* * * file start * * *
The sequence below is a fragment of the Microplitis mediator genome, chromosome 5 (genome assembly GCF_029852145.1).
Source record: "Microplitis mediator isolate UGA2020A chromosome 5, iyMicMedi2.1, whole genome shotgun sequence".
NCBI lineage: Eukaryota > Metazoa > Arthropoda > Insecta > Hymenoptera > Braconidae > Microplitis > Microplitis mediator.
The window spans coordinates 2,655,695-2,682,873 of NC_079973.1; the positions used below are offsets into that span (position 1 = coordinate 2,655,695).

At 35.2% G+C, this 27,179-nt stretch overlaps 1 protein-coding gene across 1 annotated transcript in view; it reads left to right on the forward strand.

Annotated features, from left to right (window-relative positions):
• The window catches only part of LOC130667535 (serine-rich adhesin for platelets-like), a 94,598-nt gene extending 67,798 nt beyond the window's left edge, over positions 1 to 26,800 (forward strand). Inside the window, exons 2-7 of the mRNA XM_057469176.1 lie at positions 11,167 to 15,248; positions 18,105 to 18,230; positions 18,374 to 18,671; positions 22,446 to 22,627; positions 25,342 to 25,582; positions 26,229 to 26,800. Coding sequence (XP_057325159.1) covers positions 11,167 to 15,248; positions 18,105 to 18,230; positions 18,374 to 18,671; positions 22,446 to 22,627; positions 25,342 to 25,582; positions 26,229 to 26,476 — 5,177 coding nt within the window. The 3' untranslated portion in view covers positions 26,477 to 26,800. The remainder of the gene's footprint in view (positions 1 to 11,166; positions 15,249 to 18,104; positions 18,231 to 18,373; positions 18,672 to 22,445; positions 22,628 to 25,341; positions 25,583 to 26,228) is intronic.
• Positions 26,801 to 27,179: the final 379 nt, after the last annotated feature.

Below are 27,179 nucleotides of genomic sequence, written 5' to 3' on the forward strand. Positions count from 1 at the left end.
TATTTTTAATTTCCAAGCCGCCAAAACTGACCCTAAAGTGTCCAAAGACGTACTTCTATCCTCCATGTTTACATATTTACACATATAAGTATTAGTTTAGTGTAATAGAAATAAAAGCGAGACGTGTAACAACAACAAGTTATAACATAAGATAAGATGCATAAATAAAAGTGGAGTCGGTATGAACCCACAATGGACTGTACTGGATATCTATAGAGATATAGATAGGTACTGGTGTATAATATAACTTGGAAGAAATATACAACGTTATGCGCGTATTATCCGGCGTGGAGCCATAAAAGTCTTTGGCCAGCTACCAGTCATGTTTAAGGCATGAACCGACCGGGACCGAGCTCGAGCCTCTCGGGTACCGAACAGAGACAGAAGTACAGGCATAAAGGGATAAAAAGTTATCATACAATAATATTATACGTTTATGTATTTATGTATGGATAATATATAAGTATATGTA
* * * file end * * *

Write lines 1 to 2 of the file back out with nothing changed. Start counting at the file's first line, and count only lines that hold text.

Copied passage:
The sequence below is a fragment of the Microplitis mediator genome, chromosome 5 (genome assembly GCF_029852145.1).
Source record: "Microplitis mediator isolate UGA2020A chromosome 5, iyMicMedi2.1, whole genome shotgun sequence".